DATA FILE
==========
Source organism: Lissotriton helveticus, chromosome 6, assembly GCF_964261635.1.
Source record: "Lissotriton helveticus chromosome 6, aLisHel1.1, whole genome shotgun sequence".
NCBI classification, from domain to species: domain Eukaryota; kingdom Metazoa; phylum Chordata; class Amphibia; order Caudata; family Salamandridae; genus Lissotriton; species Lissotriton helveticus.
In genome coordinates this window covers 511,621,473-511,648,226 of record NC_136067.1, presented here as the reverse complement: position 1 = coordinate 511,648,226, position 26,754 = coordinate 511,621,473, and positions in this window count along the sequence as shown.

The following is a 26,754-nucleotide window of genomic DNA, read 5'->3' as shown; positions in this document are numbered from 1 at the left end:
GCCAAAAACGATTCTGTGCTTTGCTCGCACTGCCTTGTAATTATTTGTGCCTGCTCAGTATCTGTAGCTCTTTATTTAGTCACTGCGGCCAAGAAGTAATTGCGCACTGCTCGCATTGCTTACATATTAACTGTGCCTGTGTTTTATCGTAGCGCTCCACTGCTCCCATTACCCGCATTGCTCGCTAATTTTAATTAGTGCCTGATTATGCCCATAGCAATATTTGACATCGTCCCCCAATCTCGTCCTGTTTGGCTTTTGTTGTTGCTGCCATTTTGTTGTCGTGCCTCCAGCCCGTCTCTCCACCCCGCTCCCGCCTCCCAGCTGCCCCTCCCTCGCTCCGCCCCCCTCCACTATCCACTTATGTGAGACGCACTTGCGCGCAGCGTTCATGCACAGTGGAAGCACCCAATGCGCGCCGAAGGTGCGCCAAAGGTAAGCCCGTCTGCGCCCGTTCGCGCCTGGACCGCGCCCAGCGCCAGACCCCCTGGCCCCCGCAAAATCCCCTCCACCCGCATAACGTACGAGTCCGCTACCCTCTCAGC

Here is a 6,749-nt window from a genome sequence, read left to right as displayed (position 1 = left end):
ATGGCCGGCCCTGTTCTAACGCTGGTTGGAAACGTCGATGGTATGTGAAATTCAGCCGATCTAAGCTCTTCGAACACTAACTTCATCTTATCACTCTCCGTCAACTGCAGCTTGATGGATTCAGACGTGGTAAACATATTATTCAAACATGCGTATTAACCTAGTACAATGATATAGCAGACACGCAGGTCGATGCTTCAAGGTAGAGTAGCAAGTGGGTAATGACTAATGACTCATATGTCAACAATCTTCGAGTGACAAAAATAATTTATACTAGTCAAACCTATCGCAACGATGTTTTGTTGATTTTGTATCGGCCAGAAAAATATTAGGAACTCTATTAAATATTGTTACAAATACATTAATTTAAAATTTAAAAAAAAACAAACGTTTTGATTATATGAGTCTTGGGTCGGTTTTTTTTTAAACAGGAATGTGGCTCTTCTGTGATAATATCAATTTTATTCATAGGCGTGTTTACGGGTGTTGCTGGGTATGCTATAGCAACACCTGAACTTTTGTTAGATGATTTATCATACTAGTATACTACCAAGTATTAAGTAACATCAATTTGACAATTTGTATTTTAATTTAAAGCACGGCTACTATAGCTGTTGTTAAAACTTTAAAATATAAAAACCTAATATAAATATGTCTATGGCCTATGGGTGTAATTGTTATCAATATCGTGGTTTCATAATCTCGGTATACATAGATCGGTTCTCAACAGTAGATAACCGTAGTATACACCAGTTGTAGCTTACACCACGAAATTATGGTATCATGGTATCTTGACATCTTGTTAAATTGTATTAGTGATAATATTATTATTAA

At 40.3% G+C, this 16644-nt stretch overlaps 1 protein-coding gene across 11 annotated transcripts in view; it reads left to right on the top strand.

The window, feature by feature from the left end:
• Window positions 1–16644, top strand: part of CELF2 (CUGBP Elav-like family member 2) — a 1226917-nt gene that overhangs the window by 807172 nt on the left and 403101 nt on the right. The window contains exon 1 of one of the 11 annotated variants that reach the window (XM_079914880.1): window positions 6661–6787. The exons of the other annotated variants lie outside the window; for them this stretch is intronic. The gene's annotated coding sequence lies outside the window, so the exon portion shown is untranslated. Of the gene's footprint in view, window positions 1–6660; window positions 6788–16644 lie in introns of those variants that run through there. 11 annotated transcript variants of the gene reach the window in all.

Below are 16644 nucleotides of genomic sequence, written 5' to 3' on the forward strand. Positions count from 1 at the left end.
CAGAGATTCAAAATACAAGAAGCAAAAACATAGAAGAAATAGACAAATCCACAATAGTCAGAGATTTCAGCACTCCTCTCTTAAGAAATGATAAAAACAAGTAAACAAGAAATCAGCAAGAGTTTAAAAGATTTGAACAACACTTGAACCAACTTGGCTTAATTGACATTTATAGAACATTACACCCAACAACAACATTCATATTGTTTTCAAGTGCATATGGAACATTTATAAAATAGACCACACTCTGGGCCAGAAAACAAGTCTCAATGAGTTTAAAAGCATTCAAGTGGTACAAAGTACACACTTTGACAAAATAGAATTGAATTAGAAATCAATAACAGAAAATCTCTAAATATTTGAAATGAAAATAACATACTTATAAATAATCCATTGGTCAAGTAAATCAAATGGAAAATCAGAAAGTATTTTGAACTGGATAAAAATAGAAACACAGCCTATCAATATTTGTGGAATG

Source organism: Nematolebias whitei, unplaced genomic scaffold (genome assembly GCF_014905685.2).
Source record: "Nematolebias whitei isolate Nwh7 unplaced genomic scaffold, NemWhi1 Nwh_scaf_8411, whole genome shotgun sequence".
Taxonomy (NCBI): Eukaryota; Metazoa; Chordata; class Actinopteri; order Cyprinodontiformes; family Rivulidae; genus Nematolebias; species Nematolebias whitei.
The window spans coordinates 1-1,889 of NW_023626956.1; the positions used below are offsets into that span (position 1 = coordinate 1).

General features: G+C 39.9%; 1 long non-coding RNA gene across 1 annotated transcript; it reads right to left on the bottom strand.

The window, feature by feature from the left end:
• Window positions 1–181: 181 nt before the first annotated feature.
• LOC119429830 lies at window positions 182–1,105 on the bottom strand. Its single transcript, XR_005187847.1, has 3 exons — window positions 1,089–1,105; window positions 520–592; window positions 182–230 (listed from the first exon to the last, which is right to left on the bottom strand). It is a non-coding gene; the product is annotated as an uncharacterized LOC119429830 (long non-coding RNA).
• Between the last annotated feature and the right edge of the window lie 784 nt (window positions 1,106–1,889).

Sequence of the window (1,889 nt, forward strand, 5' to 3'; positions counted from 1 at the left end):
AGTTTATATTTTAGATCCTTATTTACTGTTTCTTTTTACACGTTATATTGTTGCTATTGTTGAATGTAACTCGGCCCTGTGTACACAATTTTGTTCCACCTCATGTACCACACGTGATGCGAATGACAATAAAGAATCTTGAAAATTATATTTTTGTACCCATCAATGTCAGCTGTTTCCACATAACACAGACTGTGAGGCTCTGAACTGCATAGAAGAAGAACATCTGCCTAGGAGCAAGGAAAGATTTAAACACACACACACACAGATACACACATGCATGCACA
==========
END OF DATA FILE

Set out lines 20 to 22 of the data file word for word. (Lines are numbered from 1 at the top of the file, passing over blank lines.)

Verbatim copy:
• Window positions 1–181: 181 nt before the first annotated feature.
• LOC119429830 lies at window positions 182–1,105 on the bottom strand. Its single transcript, XR_005187847.1, has 3 exons — window positions 1,089–1,105; window positions 520–592; window positions 182–230 (listed from the first exon to the last, which is right to left on the bottom strand). It is a non-coding gene; the product is annotated as an uncharacterized LOC119429830 (long non-coding RNA).
• Between the last annotated feature and the right edge of the window lie 784 nt (window positions 1,106–1,889).